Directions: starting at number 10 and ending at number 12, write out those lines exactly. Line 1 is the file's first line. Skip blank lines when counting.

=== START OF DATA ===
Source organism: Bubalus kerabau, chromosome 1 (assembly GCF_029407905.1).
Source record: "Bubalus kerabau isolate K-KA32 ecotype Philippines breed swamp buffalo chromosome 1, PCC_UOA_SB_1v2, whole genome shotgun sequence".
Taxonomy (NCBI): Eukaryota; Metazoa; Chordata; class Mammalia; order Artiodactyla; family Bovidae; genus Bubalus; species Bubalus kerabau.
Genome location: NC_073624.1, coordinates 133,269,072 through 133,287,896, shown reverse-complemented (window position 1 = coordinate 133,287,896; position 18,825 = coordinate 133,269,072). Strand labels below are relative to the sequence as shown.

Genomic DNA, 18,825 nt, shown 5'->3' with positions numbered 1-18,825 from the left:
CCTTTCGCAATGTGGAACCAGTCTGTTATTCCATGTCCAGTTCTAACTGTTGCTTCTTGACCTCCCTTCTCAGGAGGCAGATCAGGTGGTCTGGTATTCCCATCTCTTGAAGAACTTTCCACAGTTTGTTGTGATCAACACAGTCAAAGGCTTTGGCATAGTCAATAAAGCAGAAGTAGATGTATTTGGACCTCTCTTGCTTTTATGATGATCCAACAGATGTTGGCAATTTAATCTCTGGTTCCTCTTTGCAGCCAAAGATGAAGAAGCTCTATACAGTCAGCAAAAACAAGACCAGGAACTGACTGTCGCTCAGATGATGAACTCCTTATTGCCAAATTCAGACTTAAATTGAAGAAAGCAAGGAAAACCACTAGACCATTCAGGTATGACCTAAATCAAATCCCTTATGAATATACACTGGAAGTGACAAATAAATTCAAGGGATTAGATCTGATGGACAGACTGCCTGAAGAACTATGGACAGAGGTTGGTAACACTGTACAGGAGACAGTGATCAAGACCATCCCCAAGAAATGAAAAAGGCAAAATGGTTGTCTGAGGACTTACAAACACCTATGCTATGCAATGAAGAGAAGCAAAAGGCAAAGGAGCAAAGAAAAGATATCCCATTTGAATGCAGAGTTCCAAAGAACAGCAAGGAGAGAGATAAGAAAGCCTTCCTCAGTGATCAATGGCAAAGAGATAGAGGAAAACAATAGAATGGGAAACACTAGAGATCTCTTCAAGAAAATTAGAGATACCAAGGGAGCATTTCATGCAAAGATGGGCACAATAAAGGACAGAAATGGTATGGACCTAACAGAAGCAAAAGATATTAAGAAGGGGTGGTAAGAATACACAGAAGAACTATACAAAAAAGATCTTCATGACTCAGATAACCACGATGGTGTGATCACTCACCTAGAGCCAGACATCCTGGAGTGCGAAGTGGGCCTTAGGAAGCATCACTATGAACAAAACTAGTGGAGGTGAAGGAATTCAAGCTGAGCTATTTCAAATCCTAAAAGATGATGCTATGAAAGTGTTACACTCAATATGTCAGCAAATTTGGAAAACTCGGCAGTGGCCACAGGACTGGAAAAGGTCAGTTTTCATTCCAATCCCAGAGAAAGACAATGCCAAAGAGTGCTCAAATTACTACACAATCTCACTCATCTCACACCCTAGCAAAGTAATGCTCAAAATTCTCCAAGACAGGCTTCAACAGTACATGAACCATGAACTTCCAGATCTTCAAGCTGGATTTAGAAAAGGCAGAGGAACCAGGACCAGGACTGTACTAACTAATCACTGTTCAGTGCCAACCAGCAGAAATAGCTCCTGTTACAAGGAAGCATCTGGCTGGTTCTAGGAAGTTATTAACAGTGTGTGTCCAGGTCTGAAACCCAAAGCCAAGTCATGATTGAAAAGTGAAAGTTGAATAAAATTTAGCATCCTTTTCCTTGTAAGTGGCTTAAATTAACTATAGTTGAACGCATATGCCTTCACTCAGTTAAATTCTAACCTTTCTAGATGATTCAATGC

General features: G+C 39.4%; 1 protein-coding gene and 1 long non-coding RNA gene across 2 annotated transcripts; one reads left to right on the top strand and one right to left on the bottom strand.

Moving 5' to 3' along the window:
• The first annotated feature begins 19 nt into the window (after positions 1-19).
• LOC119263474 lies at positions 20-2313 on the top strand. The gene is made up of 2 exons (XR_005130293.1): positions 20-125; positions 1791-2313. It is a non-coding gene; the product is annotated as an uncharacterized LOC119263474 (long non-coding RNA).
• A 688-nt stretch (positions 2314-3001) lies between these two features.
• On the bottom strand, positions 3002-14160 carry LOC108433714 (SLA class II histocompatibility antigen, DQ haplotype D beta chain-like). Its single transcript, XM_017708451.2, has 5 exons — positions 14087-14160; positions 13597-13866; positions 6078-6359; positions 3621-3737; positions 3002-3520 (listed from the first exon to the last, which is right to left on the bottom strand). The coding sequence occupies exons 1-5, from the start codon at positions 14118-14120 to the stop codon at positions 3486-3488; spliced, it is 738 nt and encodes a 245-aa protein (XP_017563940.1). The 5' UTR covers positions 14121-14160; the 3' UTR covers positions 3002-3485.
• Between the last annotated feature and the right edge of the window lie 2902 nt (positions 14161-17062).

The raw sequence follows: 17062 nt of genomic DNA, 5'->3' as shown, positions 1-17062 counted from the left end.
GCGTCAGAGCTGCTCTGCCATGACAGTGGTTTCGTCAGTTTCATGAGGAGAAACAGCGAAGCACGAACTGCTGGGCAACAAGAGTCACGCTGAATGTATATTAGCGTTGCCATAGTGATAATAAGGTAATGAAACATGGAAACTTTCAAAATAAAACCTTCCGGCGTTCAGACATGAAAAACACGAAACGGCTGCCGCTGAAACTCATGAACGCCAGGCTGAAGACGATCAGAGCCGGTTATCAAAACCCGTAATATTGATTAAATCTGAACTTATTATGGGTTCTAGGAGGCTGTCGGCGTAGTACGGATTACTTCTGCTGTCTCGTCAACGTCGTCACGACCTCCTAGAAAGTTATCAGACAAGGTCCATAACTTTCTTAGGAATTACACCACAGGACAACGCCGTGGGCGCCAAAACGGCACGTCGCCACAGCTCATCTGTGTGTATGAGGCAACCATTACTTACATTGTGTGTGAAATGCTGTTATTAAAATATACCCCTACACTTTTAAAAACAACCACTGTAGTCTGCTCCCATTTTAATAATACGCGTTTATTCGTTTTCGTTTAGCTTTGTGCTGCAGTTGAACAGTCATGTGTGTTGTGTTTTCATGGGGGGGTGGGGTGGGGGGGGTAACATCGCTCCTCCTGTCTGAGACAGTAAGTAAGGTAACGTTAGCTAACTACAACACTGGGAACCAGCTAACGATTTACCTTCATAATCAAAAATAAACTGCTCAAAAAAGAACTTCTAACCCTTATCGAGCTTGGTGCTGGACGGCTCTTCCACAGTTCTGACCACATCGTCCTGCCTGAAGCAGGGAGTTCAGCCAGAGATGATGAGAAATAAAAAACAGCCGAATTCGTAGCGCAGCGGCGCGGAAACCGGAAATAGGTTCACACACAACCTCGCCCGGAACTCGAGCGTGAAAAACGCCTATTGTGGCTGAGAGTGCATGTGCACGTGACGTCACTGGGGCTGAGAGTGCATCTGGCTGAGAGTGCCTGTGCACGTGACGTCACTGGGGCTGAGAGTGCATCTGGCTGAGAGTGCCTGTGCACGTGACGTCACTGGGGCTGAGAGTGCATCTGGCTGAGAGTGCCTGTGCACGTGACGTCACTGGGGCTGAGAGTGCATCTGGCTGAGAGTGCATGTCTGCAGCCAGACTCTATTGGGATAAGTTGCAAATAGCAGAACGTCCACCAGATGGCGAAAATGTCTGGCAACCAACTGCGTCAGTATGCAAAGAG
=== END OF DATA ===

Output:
• LOC119263474 lies at positions 20-2313 on the top strand. The gene is made up of 2 exons (XR_005130293.1): positions 20-125; positions 1791-2313. It is a non-coding gene; the product is annotated as an uncharacterized LOC119263474 (long non-coding RNA).
• A 688-nt stretch (positions 2314-3001) lies between these two features.
• On the bottom strand, positions 3002-14160 carry LOC108433714 (SLA class II histocompatibility antigen, DQ haplotype D beta chain-like). Its single transcript, XM_017708451.2, has 5 exons — positions 14087-14160; positions 13597-13866; positions 6078-6359; positions 3621-3737; positions 3002-3520 (listed from the first exon to the last, which is right to left on the bottom strand). The coding sequence occupies exons 1-5, from the start codon at positions 14118-14120 to the stop codon at positions 3486-3488; spliced, it is 738 nt and encodes a 245-aa protein (XP_017563940.1). The 5' UTR covers positions 14121-14160; the 3' UTR covers positions 3002-3485.